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  • Grand apartments
    This phenomenon has been taking place mainly on Cape Town’s Atlantic Coast and around the Sandton central business district, where the price per square metre of these properties is much higher than your typical suburban flat.
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  • Inner-city flats
    Inner cities in SA are still considered high-risk areas because of physical and social decay, crime and poor by-law control.
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  • Low-income suburban houses
    Townships, such as Soweto and KwaMashu, have strong rental markets. This includes demand for backyard rooms, while the owners occupy the main houses. The investment market is still relatively undeveloped.
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  • Middle-income suburban houses
    These are usually in older suburbs (clusters and townhouses tend to dominate in newer suburbs, such as Fourways) and provide solid, if unspectacular, rental returns. The initial yields are usually higher than in more expensive suburbs because of the relatively high rent-to-price ratio.
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  • Upper-income suburban houses
    These will tend to have low initial income yields, with high but volatile capital gains.
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  • Transitional suburban houses
    These are usually on the periphery of prime areas, such as Johannesburg’s northern suburbs or the central business districts of cities. They are often older, slightly run-down suburbs (for example, Sydenham, Mayfair and Highlands North in Johannesburg).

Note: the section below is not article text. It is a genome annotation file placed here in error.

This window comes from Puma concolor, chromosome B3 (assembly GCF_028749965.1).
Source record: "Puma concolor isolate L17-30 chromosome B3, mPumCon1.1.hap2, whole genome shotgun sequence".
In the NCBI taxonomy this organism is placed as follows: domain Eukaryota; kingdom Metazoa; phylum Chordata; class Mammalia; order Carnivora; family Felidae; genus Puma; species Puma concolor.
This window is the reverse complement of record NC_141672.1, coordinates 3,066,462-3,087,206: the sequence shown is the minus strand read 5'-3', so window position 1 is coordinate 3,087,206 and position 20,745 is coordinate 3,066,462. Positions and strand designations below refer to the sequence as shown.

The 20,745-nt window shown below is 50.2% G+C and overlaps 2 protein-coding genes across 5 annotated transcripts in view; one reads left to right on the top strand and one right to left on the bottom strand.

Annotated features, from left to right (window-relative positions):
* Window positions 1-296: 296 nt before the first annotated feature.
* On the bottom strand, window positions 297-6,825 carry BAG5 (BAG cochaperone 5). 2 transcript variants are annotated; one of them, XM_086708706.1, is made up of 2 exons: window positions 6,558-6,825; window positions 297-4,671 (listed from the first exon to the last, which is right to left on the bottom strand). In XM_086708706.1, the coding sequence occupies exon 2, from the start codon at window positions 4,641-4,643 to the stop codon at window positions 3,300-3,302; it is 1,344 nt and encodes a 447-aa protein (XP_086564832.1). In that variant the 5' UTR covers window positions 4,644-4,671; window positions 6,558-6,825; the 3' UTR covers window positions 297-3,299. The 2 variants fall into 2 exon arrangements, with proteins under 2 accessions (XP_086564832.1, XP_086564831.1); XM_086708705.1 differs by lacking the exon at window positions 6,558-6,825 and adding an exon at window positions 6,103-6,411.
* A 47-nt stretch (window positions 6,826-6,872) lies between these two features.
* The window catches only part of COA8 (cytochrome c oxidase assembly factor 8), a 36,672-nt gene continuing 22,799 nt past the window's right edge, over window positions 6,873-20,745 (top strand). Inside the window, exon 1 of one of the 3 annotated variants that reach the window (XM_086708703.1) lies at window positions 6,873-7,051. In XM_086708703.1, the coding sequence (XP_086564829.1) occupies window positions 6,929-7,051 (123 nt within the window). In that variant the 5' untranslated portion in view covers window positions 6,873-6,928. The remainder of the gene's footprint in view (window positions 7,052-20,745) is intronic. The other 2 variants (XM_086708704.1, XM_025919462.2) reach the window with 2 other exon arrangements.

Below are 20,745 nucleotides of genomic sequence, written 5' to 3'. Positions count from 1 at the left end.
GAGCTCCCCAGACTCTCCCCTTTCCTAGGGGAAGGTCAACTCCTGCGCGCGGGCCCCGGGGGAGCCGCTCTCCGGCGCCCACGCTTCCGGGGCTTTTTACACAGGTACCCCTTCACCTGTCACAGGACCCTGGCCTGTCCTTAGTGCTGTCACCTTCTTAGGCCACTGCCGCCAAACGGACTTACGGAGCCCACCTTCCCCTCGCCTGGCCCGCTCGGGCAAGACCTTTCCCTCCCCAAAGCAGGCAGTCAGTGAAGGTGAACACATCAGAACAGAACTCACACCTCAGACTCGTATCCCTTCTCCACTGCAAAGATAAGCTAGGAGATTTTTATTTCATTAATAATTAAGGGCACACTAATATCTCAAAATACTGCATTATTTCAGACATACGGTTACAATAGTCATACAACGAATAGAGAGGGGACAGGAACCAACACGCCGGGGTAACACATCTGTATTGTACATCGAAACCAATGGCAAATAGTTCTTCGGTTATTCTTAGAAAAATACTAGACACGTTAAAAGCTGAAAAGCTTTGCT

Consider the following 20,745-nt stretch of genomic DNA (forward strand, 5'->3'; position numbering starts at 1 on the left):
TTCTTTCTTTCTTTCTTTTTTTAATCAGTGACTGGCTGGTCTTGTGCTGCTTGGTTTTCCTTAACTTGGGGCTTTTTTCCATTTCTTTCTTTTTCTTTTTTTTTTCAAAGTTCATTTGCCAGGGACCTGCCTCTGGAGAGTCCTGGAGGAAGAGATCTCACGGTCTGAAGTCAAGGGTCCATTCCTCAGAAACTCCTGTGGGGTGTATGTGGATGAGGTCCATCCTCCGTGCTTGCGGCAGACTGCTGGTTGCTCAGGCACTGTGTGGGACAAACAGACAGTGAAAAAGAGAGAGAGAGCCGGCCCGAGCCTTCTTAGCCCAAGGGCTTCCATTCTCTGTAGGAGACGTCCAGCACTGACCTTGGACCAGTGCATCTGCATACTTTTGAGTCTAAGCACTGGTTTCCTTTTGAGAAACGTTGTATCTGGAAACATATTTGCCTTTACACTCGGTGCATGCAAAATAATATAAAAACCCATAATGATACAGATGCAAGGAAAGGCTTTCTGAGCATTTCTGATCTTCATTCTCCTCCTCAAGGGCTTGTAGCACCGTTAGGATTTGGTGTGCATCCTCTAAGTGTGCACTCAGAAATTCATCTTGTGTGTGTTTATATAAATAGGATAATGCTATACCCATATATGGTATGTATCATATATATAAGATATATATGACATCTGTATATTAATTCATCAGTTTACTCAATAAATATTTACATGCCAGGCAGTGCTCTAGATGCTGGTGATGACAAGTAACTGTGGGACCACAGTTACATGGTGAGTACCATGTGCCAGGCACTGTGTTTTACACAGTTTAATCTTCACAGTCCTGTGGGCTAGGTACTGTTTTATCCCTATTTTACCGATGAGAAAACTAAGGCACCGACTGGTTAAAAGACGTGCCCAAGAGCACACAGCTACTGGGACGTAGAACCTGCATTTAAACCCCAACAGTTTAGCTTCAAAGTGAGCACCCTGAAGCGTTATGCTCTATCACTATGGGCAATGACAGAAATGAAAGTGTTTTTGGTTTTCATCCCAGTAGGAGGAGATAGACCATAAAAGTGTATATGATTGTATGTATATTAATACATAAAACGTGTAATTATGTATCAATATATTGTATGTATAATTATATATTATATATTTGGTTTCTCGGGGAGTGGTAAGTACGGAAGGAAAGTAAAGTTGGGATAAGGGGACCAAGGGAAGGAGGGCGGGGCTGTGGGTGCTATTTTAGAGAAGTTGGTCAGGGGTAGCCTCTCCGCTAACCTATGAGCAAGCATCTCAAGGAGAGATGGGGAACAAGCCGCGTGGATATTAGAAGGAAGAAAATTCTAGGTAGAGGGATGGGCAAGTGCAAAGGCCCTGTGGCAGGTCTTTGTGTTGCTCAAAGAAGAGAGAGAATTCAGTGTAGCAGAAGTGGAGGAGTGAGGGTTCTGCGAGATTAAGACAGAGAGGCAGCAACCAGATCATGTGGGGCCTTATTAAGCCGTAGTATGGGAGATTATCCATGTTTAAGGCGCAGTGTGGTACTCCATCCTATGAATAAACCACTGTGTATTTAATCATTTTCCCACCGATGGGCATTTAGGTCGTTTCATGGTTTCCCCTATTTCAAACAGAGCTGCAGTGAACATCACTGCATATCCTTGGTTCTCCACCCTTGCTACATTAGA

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  • Golf estates and other gated communities
    These remain the suburban homes of choice for well-heeled city dwellers with families. They are safe, have a pleasant environment and are often well located for work. There is also relatively strong rental demand for them from executives contracted to work for companies for short periods, of from six months to a year.
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  • Renovation properties
    These can be any type of residential property, in any area. Investors buy them and increase their income yield and capital growth by upgrading them. This suits investors with a proven skill in renovation, but amateurs can make costly mistakes.
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  • Trading properties
    This tends to be popular during a property boom. These properties are mainly bought off-plan in new developments and the return on cash invested can be enormous. This is not really investment, however.
    Read more …

Email Anton de Leeuw for Property Investment AdviceBecause property investment is so versatile, a savvy investor is sure to find the right investment type for their needs.

At YDL, we take care of property investment for our clients. Call me today on 011 465 3756 or email anton@ydl.co.za to find a property investment solution that works for you.